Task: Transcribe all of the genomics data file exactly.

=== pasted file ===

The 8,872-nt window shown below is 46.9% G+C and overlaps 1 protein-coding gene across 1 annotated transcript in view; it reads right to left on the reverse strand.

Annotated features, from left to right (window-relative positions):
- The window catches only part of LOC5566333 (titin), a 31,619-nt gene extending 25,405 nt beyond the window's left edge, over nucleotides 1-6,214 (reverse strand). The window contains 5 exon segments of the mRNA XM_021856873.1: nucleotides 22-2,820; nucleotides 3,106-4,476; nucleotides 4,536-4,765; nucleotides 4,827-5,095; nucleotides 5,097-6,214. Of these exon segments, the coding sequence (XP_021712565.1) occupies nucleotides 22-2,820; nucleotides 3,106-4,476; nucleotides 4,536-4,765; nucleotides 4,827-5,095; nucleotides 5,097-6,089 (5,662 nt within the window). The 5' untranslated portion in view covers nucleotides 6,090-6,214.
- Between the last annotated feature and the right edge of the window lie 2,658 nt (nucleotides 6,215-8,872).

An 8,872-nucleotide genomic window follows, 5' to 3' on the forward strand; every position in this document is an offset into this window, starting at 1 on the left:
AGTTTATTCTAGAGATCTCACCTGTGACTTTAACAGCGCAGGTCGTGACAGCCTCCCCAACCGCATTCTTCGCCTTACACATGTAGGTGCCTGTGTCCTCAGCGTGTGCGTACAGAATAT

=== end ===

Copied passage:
The 8,872-nt window shown below is 46.9% G+C and overlaps 1 protein-coding gene across 1 annotated transcript in view; it reads right to left on the reverse strand.

Annotated features, from left to right (window-relative positions):
- The window catches only part of LOC5566333 (titin), a 31,619-nt gene extending 25,405 nt beyond the window's left edge, over nucleotides 1-6,214 (reverse strand). The window contains 5 exon segments of the mRNA XM_021856873.1: nucleotides 22-2,820; nucleotides 3,106-4,476; nucleotides 4,536-4,765; nucleotides 4,827-5,095; nucleotides 5,097-6,214. Of these exon segments, the coding sequence (XP_021712565.1) occupies nucleotides 22-2,820; nucleotides 3,106-4,476; nucleotides 4,536-4,765; nucleotides 4,827-5,095; nucleotides 5,097-6,089 (5,662 nt within the window). The 5' untranslated portion in view covers nucleotides 6,090-6,214.
- Between the last annotated feature and the right edge of the window lie 2,658 nt (nucleotides 6,215-8,872).

An 8,872-nucleotide genomic window follows, 5' to 3' on the forward strand; every position in this document is an offset into this window, starting at 1 on the left:
AGTTTATTCTAGAGATCTCACCTGTGACTTTAACAGCGCAGGTCGTGACAGCCTCCCCAACCGCATTCTTCGCCTTACACATGTAGGTGCCTGTGTCCTCAGCGTGTGCGTACAGAATAT